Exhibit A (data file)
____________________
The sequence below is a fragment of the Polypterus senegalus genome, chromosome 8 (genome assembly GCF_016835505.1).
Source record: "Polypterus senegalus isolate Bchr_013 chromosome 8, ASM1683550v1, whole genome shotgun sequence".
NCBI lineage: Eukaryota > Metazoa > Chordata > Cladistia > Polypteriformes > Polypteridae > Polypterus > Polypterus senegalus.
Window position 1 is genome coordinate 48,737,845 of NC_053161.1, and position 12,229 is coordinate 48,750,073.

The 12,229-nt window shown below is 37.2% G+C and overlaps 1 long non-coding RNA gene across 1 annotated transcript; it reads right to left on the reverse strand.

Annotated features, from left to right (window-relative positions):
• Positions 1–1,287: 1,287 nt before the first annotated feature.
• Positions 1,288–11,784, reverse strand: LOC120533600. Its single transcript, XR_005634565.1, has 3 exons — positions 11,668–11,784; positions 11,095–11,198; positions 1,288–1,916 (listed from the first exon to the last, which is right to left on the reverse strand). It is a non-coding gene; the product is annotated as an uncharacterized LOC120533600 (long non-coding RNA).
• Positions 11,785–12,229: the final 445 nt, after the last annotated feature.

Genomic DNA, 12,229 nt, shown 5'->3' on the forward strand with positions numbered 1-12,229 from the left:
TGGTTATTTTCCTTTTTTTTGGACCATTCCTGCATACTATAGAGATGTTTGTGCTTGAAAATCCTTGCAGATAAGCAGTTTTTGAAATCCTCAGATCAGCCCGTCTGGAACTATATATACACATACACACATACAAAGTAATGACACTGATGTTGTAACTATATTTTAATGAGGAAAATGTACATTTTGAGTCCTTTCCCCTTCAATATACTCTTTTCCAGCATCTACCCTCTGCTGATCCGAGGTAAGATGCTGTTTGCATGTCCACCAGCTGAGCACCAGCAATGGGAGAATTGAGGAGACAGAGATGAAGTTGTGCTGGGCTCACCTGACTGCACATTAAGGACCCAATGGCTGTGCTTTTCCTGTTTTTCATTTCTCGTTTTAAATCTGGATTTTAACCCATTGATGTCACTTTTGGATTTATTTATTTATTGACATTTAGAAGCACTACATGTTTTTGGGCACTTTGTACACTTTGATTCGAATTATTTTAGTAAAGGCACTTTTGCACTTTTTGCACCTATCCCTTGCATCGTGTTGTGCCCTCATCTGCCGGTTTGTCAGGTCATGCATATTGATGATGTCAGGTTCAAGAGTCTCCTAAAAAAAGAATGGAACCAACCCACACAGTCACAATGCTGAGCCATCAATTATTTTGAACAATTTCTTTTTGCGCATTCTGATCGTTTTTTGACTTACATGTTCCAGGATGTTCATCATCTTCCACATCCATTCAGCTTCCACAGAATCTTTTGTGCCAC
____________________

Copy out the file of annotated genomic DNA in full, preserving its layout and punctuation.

The sequence below is a fragment of the Polypterus senegalus genome, chromosome 8 (genome assembly GCF_016835505.1).
Source record: "Polypterus senegalus isolate Bchr_013 chromosome 8, ASM1683550v1, whole genome shotgun sequence".
NCBI lineage: Eukaryota > Metazoa > Chordata > Cladistia > Polypteriformes > Polypteridae > Polypterus > Polypterus senegalus.
Window position 1 is genome coordinate 48,737,845 of NC_053161.1, and position 12,229 is coordinate 48,750,073.

The 12,229-nt window shown below is 37.2% G+C and overlaps 1 long non-coding RNA gene across 1 annotated transcript; it reads right to left on the reverse strand.

Annotated features, from left to right (window-relative positions):
• Positions 1–1,287: 1,287 nt before the first annotated feature.
• Positions 1,288–11,784, reverse strand: LOC120533600. Its single transcript, XR_005634565.1, has 3 exons — positions 11,668–11,784; positions 11,095–11,198; positions 1,288–1,916 (listed from the first exon to the last, which is right to left on the reverse strand). It is a non-coding gene; the product is annotated as an uncharacterized LOC120533600 (long non-coding RNA).
• Positions 11,785–12,229: the final 445 nt, after the last annotated feature.

Genomic DNA, 12,229 nt, shown 5'->3' on the forward strand with positions numbered 1-12,229 from the left:
TGGTTATTTTCCTTTTTTTTGGACCATTCCTGCATACTATAGAGATGTTTGTGCTTGAAAATCCTTGCAGATAAGCAGTTTTTGAAATCCTCAGATCAGCCCGTCTGGAACTATATATACACATACACACATACAAAGTAATGACACTGATGTTGTAACTATATTTTAATGAGGAAAATGTACATTTTGAGTCCTTTCCCCTTCAATATACTCTTTTCCAGCATCTACCCTCTGCTGATCCGAGGTAAGATGCTGTTTGCATGTCCACCAGCTGAGCACCAGCAATGGGAGAATTGAGGAGACAGAGATGAAGTTGTGCTGGGCTCACCTGACTGCACATTAAGGACCCAATGGCTGTGCTTTTCCTGTTTTTCATTTCTCGTTTTAAATCTGGATTTTAACCCATTGATGTCACTTTTGGATTTATTTATTTATTGACATTTAGAAGCACTACATGTTTTTGGGCACTTTGTACACTTTGATTCGAATTATTTTAGTAAAGGCACTTTTGCACTTTTTGCACCTATCCCTTGCATCGTGTTGTGCCCTCATCTGCCGGTTTGTCAGGTCATGCATATTGATGATGTCAGGTTCAAGAGTCTCCTAAAAAAAGAATGGAACCAACCCACACAGTCACAATGCTGAGCCATCAATTATTTTGAACAATTTCTTTTTGCGCATTCTGATCGTTTTTTGACTTACATGTTCCAGGATGTTCATCATCTTCCACATCCATTCAGCTTCCACAGAATCTTTTGTGCCAC